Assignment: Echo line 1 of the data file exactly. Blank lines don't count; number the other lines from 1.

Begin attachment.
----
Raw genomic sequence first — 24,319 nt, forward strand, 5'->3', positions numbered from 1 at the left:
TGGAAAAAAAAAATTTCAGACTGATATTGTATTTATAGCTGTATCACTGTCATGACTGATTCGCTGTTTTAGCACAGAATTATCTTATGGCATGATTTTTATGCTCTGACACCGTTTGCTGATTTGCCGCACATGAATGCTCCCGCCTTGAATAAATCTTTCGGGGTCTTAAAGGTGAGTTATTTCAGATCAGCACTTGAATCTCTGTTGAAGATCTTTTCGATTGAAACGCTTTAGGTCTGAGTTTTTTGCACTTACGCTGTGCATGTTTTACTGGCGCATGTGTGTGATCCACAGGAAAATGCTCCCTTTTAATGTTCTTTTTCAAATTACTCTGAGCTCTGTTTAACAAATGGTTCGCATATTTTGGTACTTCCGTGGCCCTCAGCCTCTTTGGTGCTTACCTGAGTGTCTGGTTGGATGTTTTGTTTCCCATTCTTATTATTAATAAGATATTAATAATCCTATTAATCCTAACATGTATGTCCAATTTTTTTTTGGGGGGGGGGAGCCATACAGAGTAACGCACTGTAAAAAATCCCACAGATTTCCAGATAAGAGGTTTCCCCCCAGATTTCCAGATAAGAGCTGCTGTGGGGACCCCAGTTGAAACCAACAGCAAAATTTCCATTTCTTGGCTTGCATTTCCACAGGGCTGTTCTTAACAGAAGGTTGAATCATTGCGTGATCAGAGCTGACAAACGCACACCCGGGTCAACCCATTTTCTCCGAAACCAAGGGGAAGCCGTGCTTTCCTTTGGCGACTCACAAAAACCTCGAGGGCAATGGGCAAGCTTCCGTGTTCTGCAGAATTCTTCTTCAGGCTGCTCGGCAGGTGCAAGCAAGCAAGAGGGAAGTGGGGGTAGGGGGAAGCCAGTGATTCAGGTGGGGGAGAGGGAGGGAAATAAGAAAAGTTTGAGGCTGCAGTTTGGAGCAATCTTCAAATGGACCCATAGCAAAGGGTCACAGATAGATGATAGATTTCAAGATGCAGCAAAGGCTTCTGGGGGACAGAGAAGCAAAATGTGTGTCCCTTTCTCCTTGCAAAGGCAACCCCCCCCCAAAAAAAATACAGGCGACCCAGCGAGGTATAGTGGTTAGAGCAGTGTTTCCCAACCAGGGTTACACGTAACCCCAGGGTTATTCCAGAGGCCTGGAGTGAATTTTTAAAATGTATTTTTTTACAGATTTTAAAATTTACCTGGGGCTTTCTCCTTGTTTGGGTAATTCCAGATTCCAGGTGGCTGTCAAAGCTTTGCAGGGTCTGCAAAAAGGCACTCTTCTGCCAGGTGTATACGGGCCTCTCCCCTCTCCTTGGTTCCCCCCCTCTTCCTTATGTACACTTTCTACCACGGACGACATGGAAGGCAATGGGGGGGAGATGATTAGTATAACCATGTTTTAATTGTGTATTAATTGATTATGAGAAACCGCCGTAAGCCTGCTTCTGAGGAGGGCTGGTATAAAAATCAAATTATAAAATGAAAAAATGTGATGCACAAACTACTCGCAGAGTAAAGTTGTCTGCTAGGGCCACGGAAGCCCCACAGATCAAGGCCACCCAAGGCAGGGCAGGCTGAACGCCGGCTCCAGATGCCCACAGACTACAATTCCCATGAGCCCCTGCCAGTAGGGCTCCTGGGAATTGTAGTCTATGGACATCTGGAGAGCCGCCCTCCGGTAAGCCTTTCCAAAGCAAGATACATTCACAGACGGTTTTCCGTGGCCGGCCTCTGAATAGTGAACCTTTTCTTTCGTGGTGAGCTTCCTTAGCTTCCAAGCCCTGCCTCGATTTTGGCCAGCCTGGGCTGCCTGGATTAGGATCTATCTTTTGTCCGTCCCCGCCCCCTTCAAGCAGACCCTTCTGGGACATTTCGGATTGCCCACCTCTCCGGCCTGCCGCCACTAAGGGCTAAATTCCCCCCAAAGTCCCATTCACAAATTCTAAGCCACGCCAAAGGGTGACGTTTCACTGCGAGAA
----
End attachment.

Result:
Raw genomic sequence first — 24,319 nt, forward strand, 5'->3', positions numbered from 1 at the left: